The ESA’s extensive planning requirements explain why so few disputes concerning the emergency police power arise: the ESA favors advance planning to make the need for emergency police powers less likely. It requires orders and regulations concerning emergencies to be issued in advance of a state of emergency, without using any emergency powers, “whenever practicable.”[12] It also requires the governor and the Office of Emergency Services (OES) to update and coordinate the state’s general emergency plan and to formulate contingency plans for specific emergencies, and it authorizes the governor to procure and pre-position emergency supplies and equipment, approve local emergency plans, and take “all other preparatory steps . . . in advance of an actual emergency.”[13] That restricts use of the emergency police power to only unforeseen emergencies. For example, in California earthquakes are foreseeable, so the ESA requires advance earthquake planning to prevent the necessity of ad hoc emergency police powers. Consequently, the section 8627 emergency police power is an option of last resort reserved for unforeseen events.

The ESA is primarily concerned with short-lived disasters, not long-standing crises

The ESA targets sudden crises that cause immediate harm and play out quickly. It gives examples of civil emergencies: fires, floods, storms, riots, earthquakes, volcanic eruptions, and a “sudden and severe energy shortage” that is “unforeseen” and results from events such as “an embargo, sabotage or natural disasters.”[14] Yet the ESA is not limited to such short-lived incidents. The statute defines a “state of emergency” broadly to include any “conditions of disaster or of extreme peril” beyond the control of local jurisdictions.[15] And it notes that several potentially longer-lasting events — air pollution and an epidemic — may qualify as emergencies.[16]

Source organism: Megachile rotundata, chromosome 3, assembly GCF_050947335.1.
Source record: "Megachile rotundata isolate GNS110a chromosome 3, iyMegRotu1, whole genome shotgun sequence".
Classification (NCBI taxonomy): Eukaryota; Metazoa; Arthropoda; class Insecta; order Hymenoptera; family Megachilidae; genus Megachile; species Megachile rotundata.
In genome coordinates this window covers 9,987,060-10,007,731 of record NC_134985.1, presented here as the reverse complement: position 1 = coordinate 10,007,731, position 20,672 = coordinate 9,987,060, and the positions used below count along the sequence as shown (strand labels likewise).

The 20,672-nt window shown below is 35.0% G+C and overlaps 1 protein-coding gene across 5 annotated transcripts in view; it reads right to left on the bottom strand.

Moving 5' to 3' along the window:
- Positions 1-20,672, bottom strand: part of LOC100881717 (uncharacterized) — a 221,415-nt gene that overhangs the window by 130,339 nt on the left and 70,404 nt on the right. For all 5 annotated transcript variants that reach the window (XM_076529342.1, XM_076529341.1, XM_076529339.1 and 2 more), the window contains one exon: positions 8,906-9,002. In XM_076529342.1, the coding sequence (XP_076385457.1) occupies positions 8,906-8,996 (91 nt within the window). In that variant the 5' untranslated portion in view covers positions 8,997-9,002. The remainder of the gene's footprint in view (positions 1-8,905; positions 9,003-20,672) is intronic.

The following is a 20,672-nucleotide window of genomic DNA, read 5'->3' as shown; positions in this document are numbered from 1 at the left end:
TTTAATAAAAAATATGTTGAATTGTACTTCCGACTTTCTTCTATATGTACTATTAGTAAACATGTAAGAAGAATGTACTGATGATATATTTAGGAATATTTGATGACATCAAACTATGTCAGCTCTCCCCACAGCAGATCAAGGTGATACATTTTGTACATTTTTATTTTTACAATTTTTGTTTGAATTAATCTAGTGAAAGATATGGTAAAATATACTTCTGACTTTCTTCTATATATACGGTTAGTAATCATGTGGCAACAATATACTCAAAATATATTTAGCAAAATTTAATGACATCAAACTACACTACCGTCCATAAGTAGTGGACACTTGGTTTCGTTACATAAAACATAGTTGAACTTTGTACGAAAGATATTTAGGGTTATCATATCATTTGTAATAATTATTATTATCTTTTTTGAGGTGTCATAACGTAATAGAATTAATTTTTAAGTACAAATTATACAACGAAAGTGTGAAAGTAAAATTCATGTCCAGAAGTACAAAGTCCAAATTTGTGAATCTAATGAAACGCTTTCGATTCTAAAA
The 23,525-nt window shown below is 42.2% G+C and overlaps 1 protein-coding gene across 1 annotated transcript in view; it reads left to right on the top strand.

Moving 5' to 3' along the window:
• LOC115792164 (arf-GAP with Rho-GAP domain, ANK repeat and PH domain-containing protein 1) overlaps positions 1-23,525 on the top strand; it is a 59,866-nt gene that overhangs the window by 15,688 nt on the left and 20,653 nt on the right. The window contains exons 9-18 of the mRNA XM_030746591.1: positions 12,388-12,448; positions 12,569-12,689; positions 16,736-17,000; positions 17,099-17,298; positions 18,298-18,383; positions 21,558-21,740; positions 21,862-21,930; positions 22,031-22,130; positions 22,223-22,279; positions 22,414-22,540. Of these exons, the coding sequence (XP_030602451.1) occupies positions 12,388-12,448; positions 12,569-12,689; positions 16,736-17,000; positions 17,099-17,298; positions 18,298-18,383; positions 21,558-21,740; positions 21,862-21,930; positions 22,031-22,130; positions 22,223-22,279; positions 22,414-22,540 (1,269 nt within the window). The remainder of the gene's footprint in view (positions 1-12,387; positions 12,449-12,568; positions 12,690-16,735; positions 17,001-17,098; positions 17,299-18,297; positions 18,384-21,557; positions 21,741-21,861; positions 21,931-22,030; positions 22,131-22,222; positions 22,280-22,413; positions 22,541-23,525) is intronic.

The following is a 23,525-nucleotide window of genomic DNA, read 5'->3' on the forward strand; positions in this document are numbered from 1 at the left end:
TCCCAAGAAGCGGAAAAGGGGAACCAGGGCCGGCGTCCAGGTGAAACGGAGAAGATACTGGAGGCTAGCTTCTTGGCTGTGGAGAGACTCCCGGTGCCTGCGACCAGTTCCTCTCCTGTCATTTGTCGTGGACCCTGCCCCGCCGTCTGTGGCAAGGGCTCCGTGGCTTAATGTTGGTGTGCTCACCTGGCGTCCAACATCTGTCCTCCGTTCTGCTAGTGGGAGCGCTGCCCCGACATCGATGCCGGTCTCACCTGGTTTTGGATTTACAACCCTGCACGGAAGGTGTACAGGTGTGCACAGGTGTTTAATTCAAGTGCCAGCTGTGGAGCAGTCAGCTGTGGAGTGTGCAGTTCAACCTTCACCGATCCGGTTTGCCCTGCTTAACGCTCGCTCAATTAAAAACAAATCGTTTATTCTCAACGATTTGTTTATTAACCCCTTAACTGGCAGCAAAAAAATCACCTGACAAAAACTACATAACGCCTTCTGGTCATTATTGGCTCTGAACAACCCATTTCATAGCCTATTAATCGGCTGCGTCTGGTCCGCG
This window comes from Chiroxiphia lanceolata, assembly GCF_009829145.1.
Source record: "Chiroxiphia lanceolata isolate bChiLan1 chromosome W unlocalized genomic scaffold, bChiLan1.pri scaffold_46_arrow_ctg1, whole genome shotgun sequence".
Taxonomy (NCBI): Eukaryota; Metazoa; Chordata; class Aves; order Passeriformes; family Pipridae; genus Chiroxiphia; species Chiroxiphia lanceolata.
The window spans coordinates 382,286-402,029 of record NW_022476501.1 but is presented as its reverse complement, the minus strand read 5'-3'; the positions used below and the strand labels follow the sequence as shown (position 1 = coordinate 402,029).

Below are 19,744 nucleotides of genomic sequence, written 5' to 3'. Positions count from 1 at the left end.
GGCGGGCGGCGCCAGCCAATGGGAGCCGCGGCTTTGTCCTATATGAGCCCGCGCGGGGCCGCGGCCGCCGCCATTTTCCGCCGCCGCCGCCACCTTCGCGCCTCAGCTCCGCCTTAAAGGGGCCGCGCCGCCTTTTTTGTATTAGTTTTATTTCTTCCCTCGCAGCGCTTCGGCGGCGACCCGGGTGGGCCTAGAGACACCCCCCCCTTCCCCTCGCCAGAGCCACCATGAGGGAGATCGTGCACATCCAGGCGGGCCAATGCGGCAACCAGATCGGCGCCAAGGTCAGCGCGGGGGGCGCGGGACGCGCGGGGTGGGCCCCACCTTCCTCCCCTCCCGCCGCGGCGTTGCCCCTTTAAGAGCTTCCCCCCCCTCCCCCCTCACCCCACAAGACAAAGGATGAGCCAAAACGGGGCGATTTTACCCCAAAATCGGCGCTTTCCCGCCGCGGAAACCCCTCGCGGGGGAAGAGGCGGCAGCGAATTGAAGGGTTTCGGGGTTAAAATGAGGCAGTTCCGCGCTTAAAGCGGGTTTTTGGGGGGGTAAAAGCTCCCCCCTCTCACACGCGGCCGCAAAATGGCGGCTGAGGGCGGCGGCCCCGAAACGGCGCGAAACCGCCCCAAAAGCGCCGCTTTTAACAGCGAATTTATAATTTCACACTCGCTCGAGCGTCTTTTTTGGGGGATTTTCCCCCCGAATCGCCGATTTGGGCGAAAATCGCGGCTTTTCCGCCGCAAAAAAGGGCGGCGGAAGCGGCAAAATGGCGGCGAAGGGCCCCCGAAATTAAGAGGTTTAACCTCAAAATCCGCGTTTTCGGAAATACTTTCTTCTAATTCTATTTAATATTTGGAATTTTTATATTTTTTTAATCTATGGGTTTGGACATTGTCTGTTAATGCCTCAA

The COVID-19 pandemic is a long-lasting emergency. It proved resilient to efforts to mitigate the public health crisis, resurging in successive waves that are still ongoing. California responded by adjusting the restrictions imposed to combat COVID-19. These continued adjustments have been controversial, particularly among businesses forced to limit operations or close entirely. Some sued to overturn the restrictions, challenging the governor’s emergency powers. Those cases largely failed, partly because the restrictions were also authorized by the Department of Public Health’s independent statutory authority to combat infectious diseases.[17] Despite their lack of legal merit, these challenges raised an important policy question: whether the governor should hold the same emergency powers during a long-lasting emergency as in shorter-duration emergencies.

The ESA’s emergency powers must be adapted to long-lasting crises

The Gallagher case concerned executive orders issued at the request of legislators working on parallel urgency legislation for the November 2020 general election that ultimately was not in time for that election. Although the legislature did not act quickly enough early in the pandemic, it has caught up and now many aspects of the COVID-19 emergency are regulated by ordinary legislation. There is substantial potential harm in unnecessarily replacing ordinary democratic processes with emergency action, and the current overlap between the ordinary legislative process and emergency gubernatorial powers raises questions about whether one set of powers should be favored, or whether both must exist in balance.